Two San Francisco moms, Debbie Findling and Abby Porth, who both experienced fertility losses, co-created a project to develop a “memory garden” that’ll provide a place for reflection and mourning of an inability to conceive ,or are mourning miscarriages, and stillbirths.
The Jewish Community Memory Garden will be located on the grounds of Sinai Memorial Chapel’s Eternal Home Cemetery in Colma, and be open to all faiths. The two women, who developed the idea for the garden in 2009, also hope to spur the creation of educational materials for social workers, chaplains, doctors, and nurses about Jewish views on infertility and fertility loss.
According to Sam Salkin, Sinai Memorial Chapel’s executive director, the final design and budget for the Memory Garden will be completed this month. Construction is expected to begin late this year or early next. “When the concept paper was brought before Sinai’s board of directors, everyone was very positive, very animated,” said Salkin. “They immediately stood up and said, ‘Let’s do this.’” Sinai’s board unanimously voted to donate land for the Memory Garden. In addition, each board member has made a financial contribution to the project.
“People who have had these losses have suffered alone,” said Salkin. “They may not even have talked to their best friend about it. The Memory Garden is a way to take a conversation that’s not quite underground, but terribly muted and limited, to the community. With the Garden, we’re essentially putting our arms around the shoulders of those who have experienced a loss and saying, ‘We’re here for you.’”
According to Salkin, the Garden will be quiet, with little nearby vehicle traffic. At its core there’ll be a 55 feet diameter circular water element. A rock covering will enable visitors to pick up stones and place them in a water trough, in accordance with the Jewish tradition of placing stones on or near a grave. Placement of the pebbles will subtly change the sound of the running water.
The Garden will have a meditative area encircled by redwood trees, small when planted, but eventually big enough to form a canopy. There’ll be a number of places for individuals or couples to sit, with a mini-amphitheater for gatherings. California native plants that don’t require much maintenance will populate the grounds. Similar to the AIDS Memorial Grove, there’ll be no graves in the Garden.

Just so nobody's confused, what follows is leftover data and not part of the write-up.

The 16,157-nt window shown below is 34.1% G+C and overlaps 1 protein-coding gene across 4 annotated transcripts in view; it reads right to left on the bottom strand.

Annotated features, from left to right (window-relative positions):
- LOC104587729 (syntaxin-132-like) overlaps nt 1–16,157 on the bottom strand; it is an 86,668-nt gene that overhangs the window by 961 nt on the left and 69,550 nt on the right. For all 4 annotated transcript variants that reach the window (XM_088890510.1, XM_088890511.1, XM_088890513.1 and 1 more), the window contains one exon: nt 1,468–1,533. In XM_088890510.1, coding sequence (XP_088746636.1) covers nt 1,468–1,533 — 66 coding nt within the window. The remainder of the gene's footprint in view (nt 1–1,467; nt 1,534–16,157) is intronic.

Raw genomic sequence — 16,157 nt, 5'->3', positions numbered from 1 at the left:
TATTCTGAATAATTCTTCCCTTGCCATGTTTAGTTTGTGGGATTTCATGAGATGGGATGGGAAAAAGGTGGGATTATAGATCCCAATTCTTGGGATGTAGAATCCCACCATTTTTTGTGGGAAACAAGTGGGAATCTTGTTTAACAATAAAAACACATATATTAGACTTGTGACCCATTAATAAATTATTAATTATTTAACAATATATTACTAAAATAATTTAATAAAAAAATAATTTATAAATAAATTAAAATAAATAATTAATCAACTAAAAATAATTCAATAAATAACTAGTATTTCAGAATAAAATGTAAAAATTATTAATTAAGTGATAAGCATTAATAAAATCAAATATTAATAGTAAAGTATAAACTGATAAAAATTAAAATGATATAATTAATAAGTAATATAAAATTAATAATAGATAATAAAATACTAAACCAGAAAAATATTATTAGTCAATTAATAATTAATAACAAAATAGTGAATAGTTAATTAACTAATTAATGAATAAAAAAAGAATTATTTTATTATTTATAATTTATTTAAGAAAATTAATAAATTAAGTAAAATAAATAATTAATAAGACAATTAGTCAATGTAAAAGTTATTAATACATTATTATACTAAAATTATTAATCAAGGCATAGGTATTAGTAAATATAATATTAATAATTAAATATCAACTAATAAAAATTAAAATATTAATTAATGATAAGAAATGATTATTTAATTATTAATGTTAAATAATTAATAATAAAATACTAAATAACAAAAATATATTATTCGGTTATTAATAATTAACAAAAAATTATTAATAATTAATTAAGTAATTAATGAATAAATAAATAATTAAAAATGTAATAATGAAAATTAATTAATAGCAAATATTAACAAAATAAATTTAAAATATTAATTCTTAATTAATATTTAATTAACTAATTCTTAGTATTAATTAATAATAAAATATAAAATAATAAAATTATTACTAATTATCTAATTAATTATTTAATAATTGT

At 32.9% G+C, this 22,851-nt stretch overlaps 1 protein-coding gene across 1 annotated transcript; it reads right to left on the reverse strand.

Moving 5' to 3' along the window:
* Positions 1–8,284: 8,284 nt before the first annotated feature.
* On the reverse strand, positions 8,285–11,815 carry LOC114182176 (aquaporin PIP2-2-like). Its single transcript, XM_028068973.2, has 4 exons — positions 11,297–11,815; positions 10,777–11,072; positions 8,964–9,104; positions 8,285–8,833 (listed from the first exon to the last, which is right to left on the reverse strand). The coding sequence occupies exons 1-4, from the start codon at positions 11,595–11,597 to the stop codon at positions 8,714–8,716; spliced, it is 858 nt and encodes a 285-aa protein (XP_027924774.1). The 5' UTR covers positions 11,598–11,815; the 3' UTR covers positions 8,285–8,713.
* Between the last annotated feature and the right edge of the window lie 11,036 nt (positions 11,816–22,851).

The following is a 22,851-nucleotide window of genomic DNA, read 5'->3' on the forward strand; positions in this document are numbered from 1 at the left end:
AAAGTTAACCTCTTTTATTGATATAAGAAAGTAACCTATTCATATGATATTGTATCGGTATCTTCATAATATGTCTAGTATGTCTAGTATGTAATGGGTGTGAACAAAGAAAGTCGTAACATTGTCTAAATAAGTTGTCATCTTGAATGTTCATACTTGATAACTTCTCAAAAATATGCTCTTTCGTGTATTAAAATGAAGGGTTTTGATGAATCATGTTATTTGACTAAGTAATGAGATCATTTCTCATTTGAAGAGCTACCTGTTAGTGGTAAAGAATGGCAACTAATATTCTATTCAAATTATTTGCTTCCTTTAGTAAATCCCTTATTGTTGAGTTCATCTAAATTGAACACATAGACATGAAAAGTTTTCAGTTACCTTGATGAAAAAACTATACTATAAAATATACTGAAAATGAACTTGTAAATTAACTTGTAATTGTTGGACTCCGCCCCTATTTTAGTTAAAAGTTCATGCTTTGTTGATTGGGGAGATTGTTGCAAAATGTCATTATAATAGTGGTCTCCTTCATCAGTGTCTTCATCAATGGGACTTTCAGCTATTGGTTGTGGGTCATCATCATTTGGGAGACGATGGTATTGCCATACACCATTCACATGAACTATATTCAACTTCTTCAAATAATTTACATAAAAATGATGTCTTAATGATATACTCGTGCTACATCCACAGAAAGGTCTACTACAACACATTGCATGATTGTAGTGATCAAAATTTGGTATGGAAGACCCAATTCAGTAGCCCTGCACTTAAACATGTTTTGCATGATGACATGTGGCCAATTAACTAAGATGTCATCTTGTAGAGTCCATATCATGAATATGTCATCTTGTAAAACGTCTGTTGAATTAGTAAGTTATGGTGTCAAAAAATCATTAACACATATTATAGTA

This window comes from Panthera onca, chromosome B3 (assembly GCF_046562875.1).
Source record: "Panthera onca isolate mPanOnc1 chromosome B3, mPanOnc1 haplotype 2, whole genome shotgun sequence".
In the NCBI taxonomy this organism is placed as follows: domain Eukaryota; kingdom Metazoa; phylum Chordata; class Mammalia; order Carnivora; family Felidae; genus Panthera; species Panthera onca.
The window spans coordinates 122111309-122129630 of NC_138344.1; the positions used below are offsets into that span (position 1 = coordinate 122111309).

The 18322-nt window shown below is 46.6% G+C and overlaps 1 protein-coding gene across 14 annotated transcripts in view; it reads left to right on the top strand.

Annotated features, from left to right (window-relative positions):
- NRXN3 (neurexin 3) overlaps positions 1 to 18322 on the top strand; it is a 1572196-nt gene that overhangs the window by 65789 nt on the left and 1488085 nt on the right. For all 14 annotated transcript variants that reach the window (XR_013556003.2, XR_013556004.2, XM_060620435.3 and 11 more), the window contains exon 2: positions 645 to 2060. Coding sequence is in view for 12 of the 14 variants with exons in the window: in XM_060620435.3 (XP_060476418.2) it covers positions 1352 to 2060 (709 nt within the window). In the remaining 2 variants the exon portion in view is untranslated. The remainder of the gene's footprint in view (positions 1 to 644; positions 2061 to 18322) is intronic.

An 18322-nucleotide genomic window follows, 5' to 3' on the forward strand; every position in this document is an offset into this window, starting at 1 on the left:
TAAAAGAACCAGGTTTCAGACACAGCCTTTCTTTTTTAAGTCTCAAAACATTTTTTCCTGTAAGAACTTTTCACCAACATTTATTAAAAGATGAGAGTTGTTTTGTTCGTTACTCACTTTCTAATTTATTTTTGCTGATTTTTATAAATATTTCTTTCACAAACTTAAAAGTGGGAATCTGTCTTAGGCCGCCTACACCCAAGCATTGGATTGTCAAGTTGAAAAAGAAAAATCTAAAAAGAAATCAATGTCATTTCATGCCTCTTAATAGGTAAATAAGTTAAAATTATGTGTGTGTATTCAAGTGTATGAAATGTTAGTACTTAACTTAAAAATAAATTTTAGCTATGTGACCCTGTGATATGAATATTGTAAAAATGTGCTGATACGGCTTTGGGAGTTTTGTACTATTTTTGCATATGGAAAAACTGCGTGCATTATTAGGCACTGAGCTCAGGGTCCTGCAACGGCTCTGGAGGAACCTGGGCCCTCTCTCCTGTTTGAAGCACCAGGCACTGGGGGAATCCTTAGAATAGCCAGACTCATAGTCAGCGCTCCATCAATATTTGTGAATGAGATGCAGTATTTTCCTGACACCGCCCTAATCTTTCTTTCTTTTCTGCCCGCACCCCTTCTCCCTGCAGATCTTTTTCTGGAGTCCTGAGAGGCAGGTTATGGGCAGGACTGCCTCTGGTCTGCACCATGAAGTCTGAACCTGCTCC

Over the past couple of years, Sinai has held two focus groups about the project. The first was composed of individuals who had experienced infertility or fertility losses. The second consisted of rabbis across the religious spectrum.
The concept of the Memory Garden sprung from conversations between Findling, a former Potrero Hill resident and philanthropic advisor for the Lisa and Douglas Goldman Fund, a private charitable organization; and Porth, associate executive director of the Jewish Community Relations Council, a public affairs organization that represents the Bay Area Jewish community. Findling and Porth discussed their past miscarriages and stillbirth, observing that Judaism afforded them few opportunities to memorialize their experiences.
“I was just surprised that in Judaism, which offers a safe protocol for grieving the loss of someone who has lived, there is a dearth of ritual for fertility losses,” said Porth. “I felt pretty isolated in the very natural process of grieving. I wanted to create a bridge to mourn fertility losses. I wanted and needed a space to do it.”
“Abby had this idea that we could create a place kind of like an AIDS memorial grove, where men and women could have a sacred place to reflect. We talked to Jewish community leaders. We received enthusiastic responses from rabbis across the Jewish spectrum,” said Findling.
The Garden will be the first project of its kind in the nation. There currently are no Jewish spaces where the bereaved can come or congregate specifically to grieve infertility and fertility loss. The presence of the Garden, and the opportunities it will afford individuals and groups to reflect, will create space for dialogue and the development of rituals related to such losses within the Jewish, and potentially other, communities.
Tax-deductible donations can be made to the Jewish Memory Garden Fund through the Jewish Community Federation, said Mark Reisbaum, senior director of philanthropic engagement for the Federation.
Rabbi Carla Fenves of Congregation Emanu-El, who participated in early discussions about the Memory Garden, said it’s important for Judaism to address infertility and fertility loss, especially because many Jewish women are starting families when they are older and, as a result, are more likely to experience fertility issues. Likewise, Orthodox sects of Judaism encourage large families, which can lead to fertility loss simply because the odds of it occurring increase as women age and engage in more pregnancies.
Patricia Gibbs, founder of and practitioner at the San Francisco Free Clinic in the Richmond District, has provided financial support for the Memory Garden. “I’m at the other end of the phone when people are calling with early pregnancy loss,” she said. “I’ve also been there as a resident when there is a late pregnancy loss. We didn’t have the resources to deal with it. It always seemed a glaring lack.”
Women who have experience a loss “…have to address it and work through it,” Gibbs continued. “In the meantime, the overriding rule is compassion and understanding. I really empathize with women who are going through this. I want to help provide the Memory Garden for them.”
“I think the more education, the more awareness there is, all of that will be very helpful,” said Susan Moldaw, who was joined by her mother and sister is providing financial support to the project. “The Memory Garden should be open to anyone going through this type of loss. My mother, sister, and I are happy this project is going forward.”